Music Review: Black Trip CD: Shadowline

Black Trip Shadowline PRINT.jpg


Label: Steamhammer SPV

Available: NOW

Official Websites:


Ok…I am a bit slow to the draw on this one.  ‘Shadowline’ came out a few months back and it slipped by me…of course a lot of releases slip by me as I get hundreds of promo invites in my inbox so that I can’t keep up with them all.  So I guess on one hand it is bad it got by me but on the other hand…hey I noticed it. 

Anyway let’s get to the review.  I find myself being drawn more and more to a more traditional sound in my rock and metal music.  If you go back to many of my reviews I tend to favor the bands that eschew the slick studio polish that has become more and more typical in metal and hard rock.  There are exceptions of course and there are bands whose sound wouldn’t sound right with a stripped down sound but there are FAR more who just don’t sound good period then you add in an over produced sound and they are truly stripped of any kind of a defining sound.

So here we have Black Trip who by listening to them you would think they are an up and coming band emerging from the 70’s pub and bar scene and ready to go to the next level.  ‘Shadowline’ at its core is a no frill rock n roll album.  It is heavily influenced by Thin Lizzy which is primarily displayed in the vocals of Joseph Tholl who exudes a Phil Lynott quality in his voice.  Musically, the band sounds like vintage 70’s rock but also, to my ears, I detected a very early Iron Maiden sound from around the Killers era which offered an interesting mix of styles within the songs.  Lyrically, the songs vary in that some of them…sound a little bit hippy-ish.  Flower Power it up I guess but not all songs thankfully lean this way but there are a few that came off this way to me.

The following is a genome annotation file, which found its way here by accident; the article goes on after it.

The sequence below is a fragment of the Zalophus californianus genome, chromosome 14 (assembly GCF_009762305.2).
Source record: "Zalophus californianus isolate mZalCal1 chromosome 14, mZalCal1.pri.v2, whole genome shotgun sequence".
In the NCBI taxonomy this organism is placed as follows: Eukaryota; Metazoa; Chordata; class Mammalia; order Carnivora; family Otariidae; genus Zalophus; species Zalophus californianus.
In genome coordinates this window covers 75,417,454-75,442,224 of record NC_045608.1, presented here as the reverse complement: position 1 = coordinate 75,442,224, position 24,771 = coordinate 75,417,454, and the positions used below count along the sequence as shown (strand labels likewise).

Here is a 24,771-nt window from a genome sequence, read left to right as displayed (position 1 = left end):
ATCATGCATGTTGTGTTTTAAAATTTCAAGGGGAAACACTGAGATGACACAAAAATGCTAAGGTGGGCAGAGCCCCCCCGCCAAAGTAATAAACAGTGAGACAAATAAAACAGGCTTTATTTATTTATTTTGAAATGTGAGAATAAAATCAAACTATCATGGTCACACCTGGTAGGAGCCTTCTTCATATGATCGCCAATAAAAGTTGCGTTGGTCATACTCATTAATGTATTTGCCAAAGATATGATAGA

Overall, Shadowline’ is a solid album but it does have an issue with songs starting to sound the same with a possible exception or two.  While the band is talented they seem to suffer a bit from not stretching their wings far enough in their songwriting/musical composition and as a result the overall impact of the album suffers a bit.

Black Trip is going to be a treat for fans of the classic rock era of the 70’s and especially Thin Lizzy fans.  Just be aware that what you hear in the first track is pretty much what you will hear in the last track.

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